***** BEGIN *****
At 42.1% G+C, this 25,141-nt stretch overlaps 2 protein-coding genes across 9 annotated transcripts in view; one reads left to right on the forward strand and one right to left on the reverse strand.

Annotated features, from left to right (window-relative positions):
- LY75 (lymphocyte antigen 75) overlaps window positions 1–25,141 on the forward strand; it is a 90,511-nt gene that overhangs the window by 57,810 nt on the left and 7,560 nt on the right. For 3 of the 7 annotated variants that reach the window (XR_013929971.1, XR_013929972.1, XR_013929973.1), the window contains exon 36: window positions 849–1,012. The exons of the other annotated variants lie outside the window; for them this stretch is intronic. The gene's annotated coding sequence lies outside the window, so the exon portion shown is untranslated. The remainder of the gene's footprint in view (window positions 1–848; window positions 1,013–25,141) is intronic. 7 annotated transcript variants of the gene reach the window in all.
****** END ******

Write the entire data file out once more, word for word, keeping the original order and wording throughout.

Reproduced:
At 42.1% G+C, this 25,141-nt stretch overlaps 2 protein-coding genes across 9 annotated transcripts in view; one reads left to right on the forward strand and one right to left on the reverse strand.

Annotated features, from left to right (window-relative positions):
- LY75 (lymphocyte antigen 75) overlaps window positions 1–25,141 on the forward strand; it is a 90,511-nt gene that overhangs the window by 57,810 nt on the left and 7,560 nt on the right. For 3 of the 7 annotated variants that reach the window (XR_013929971.1, XR_013929972.1, XR_013929973.1), the window contains exon 36: window positions 849–1,012. The exons of the other annotated variants lie outside the window; for them this stretch is intronic. The gene's annotated coding sequence lies outside the window, so the exon portion shown is untranslated. The remainder of the gene's footprint in view (window positions 1–848; window positions 1,013–25,141) is intronic. 7 annotated transcript variants of the gene reach the window in all.